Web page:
Metin Mekhtiev, 33, the former head of the international department of the banned Islamic Cultural Center, was found dead with stab wounds on the neck and face near central Moscow’s Belorussky train terminal early Tuesday.
RIAN (H/T King Lear Bear) Abdul Waheed Niyazov, an advisor to the Russian Mufti Council head, slammed the murder as “brutal, barbaric and medieval” (Very Muslim-like). He dismissed earlier media reports that Mekhtiev was an Azerbaijani national.
Niyazov quoted witness reports as saying Mekhtiev had been attacked by a group of five young people, including a woman, as he was returning home from a supermarket. “They hit him in the head with a heavy object and then cut his throat,” Niyazov said.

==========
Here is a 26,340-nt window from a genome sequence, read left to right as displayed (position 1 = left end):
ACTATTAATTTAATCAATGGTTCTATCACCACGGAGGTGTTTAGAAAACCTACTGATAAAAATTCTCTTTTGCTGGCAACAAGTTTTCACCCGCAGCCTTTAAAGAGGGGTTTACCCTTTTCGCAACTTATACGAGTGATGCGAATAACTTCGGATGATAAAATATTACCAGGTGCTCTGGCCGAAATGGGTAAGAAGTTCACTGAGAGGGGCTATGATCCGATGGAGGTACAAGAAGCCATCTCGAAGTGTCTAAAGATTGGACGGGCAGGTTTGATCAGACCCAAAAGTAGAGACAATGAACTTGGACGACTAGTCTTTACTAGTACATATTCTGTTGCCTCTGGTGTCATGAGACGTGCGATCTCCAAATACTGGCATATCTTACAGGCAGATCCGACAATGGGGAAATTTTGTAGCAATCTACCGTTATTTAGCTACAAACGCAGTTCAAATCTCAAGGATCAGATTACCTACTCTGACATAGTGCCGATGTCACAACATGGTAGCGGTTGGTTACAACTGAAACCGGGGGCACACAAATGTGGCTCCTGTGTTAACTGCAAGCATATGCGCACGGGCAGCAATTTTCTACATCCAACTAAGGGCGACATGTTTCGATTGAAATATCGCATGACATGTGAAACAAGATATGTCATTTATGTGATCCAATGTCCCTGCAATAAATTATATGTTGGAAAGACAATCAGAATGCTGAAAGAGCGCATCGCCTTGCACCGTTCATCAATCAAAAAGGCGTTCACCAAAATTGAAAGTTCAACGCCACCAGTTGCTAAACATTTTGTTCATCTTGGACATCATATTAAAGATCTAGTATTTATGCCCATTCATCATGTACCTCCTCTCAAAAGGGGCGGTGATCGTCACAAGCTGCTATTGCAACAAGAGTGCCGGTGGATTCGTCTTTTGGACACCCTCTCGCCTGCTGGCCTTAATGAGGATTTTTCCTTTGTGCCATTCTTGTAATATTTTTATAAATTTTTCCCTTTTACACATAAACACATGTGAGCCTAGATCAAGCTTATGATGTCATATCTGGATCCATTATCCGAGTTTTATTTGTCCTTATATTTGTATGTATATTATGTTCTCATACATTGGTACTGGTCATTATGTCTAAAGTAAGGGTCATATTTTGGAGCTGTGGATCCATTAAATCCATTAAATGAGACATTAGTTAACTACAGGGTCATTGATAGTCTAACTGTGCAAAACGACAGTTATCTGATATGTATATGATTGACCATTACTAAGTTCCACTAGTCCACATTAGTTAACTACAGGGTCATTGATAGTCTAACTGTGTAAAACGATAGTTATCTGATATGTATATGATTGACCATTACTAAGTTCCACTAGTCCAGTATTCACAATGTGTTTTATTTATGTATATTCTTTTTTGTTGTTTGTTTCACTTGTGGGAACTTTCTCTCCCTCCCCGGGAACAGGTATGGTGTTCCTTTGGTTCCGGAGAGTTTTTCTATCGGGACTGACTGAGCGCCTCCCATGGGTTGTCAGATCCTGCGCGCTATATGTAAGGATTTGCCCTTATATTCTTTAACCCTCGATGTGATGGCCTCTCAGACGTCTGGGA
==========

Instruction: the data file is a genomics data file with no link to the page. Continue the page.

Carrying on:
The Islamic Cultural Center, one of the oldest Islamic groups in Russia, was created in 1991 with the support of Saudi Arabia. The group was outlawed by the Russian Supreme Court in May 2011 at the request of the Russian Justice Ministry over what it described as multiple violations by the Center of Russian laws regulating the operation of public organizations.
Niyazov said he believed Mekhtiev’s murder was an ethnic one, a claim challenged by the Investigative Committee, which suggested it was rather perpetrated by robbers, citing the fact that Mekhtiev was robbed of his cellphone, some $200 and the keys to his apartment.
Russia has seen a dramatic rise in (anti-Muslim) nationalist sentiments since the break-up of the Soviet Union. Racial violence led to the deaths of 21 people of “non-Slavic appearance” in 2011, a decline from 42 in 2010, according to the Sova organization, which monitors race-hate (Islam is not a race) attacks in Russia.